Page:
By Robin E. Simmons
DAVID LYNCH’S DUNE (Limited Edition)
Mega producer Dino De Laurentis bought the film rights to Fran Herbrrt’s seminal sci-fi novel in 1976 and hired the author to write the screenplay. When Herbert turned in a 175-page draft which would have run for about three hours, De Laurentis made a deal with Ridley Scott who was widely praised for his success with Alie, to rewrite the script and direct the movie. Scott’s plan was to divide the film into two movies – much like Denis Villenuee has done with his hugely anticipated upcoming version.
Lynch had been offered the opportunity to direct 1983’s Return of the Jedi but agreed to write and direct Dune. Principal photography began in March 1983 with a 135 page script on 80 sets and 16 sound stages with an international cast and crew of 1,700.
The movie was released to American cinemas in December1984 and was reviled by most critics. Roger Ebert said : “It’s a real mess, an incomprehensible, ugly, unstructured, pointless excursion into the murkier realms of on of the of one of the most confusing screenplays of all time.”
Amazingly, early audiences were handed a pamphlet containing a handy dictionary of Dune terminology. Sadly, the movie did not make back its $40 million budget and plans for a seuel were scrapped.
That said, it must be noted that as an example of cinematic craftsmanship and world building, the movie is breathtaking. When Lynch was first approached to direct, he said he had not even heard of Herbert’s book let alone read it.
Following a notorious aborted attempt by Alejandro Judorowsky in the 1970s, Herbert’s huge best-selling sci-fi epic made it to the big screen as the third film by then emerging surrealist wunderkind Lynch, featuring an all-star cast including several of Lynch’s regular collaborators.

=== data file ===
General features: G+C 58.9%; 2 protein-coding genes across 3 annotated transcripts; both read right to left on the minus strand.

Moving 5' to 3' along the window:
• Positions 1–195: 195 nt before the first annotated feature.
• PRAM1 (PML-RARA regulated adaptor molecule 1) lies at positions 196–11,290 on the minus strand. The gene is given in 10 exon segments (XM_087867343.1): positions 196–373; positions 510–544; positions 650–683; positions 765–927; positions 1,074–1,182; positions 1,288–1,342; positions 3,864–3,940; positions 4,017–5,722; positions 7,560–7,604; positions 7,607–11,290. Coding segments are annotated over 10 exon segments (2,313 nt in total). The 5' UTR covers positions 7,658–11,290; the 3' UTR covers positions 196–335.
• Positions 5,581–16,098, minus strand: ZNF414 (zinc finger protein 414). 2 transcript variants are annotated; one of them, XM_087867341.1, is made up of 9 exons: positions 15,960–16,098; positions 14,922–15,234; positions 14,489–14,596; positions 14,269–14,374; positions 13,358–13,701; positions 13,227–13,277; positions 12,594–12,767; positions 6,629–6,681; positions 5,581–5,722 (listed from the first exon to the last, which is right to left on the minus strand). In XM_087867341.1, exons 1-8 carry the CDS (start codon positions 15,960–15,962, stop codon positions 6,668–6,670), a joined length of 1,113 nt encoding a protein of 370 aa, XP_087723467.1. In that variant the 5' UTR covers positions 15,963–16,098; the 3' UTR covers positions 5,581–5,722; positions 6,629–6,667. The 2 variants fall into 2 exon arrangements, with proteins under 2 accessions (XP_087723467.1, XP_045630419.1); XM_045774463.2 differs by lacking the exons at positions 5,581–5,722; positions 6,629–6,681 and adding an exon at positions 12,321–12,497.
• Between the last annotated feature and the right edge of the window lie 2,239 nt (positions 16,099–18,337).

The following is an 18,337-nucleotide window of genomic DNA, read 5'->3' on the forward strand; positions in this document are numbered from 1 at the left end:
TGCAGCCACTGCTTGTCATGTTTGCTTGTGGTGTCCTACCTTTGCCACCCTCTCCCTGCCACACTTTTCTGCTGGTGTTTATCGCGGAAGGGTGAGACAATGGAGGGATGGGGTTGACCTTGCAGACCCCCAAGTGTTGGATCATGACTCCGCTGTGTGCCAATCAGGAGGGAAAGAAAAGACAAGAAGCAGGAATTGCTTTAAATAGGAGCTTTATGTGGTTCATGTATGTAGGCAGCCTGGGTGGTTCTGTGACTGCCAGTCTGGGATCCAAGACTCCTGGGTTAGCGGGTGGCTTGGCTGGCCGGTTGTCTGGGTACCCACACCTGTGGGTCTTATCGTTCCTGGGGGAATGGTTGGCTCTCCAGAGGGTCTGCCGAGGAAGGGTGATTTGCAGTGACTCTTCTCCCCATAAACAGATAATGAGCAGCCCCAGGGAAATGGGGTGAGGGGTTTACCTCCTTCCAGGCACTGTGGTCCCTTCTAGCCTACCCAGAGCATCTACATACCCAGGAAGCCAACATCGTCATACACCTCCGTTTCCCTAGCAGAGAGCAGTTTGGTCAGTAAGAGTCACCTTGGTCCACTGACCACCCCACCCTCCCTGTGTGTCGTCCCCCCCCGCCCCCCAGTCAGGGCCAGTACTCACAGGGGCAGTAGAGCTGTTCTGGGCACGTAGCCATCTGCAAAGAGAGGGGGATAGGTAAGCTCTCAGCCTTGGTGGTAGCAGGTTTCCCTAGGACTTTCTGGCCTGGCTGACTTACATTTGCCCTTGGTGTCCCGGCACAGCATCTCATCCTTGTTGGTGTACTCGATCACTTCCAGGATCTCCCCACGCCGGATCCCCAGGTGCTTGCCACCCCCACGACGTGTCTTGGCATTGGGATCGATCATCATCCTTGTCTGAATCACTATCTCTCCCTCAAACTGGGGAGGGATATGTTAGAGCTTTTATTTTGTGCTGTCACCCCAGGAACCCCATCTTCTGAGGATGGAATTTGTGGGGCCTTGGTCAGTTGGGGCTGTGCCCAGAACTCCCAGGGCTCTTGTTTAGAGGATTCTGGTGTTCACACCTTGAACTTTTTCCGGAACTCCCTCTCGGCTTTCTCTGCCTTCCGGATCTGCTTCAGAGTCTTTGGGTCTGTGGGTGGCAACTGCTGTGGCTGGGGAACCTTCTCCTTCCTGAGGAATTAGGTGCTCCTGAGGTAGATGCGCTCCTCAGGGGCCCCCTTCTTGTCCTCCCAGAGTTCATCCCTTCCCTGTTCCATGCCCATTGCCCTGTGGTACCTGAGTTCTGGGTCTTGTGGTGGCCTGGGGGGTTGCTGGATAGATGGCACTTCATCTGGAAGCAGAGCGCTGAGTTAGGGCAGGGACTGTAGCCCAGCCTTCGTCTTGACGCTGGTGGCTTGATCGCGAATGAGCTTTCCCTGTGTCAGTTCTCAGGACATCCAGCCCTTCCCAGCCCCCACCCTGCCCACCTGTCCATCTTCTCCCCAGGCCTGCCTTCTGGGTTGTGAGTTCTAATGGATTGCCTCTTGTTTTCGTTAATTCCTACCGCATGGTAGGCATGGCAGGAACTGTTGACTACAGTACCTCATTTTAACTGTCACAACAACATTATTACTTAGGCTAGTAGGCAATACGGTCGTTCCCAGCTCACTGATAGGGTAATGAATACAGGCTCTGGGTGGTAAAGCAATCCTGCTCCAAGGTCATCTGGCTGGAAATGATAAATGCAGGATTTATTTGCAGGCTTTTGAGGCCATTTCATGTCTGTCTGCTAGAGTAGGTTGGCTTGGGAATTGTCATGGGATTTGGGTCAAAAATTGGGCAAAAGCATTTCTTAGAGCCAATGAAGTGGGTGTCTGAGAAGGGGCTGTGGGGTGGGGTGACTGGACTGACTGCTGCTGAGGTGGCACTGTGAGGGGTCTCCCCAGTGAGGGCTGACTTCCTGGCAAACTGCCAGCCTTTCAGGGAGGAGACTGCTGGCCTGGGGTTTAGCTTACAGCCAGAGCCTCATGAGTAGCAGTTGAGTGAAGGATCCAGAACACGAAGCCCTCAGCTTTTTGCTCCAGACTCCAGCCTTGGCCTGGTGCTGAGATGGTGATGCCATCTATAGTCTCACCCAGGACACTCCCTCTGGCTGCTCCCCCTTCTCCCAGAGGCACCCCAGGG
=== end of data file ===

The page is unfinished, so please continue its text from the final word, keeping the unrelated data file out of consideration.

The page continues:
The year is 10. 191, and four planets are engaged in a secret plot to take control of the Spice Melange, the most precious substance in the known – and unknown – universe (so far) found only on the planet Arrakis.
A feud between two powerful dynasties – namely, the house of Atreides and the House of Harkonnen – is manipulated from afar by ruling powers that conspire to retain their grip on the spice.
As the two families clash on Arrakis, Duke Atreideides’ son Paul (Kyle MacLachlan), in his first screen role) finds himself the center of an intergalactic war and an ancient prophecy that could change the galaxy forever!
Though it’s initially cool reception ensured that Lynch mostly removed himself from mainstream filmmaking for the rest of his career, Dune has since been rightly re-evaluated as one of the most startlingly original and truly visionary science fiction films of the 1980s.
The movie’s astonishing production design and visual effects can now be appreciated anew in this eye-popping and 4K restoration with generous and comprehensive hours-long bonus features too voluminous to list here.
Enter a world beyond your dreams. A film beyond your imagination. ARROW. MVD/visual. 4K/Blu-ray
ZACH SNYDER’S JUSTICE LEAGUE
After a long and sustained wave of fan support, Zach Snyder’s original cut of Justice League can be fully appreciated on the home theater screen in a stunning 4K transfer.
Determined to ensure Superman’s (Henry Cavill) ultimate sacrifice was not in vain, Bruce Wayne (Ben Affleck) aligns forces with Diana Prince (Gal Gadot) with plans to recruit a team of metahumans to protect the world from an approaching threat of catastrophic proportions.
The task proves far more difficult than Bruce imagined, as each of the recruits must face the demons of their own pasts to transcend that which has held them back, allowing them to come together, finally forming an unprecedented league of heroes.
Now united, Batman, Wonder Woman, Aquaman (Jason Momoa), Cyborg (Ray Fisher) and The Flash (Ezra Miller) may be too late to save the planet from Steppenwolf, DeSaad and Darkseid and their deadly intentions. 4K/Blu-ray. Warner Bros.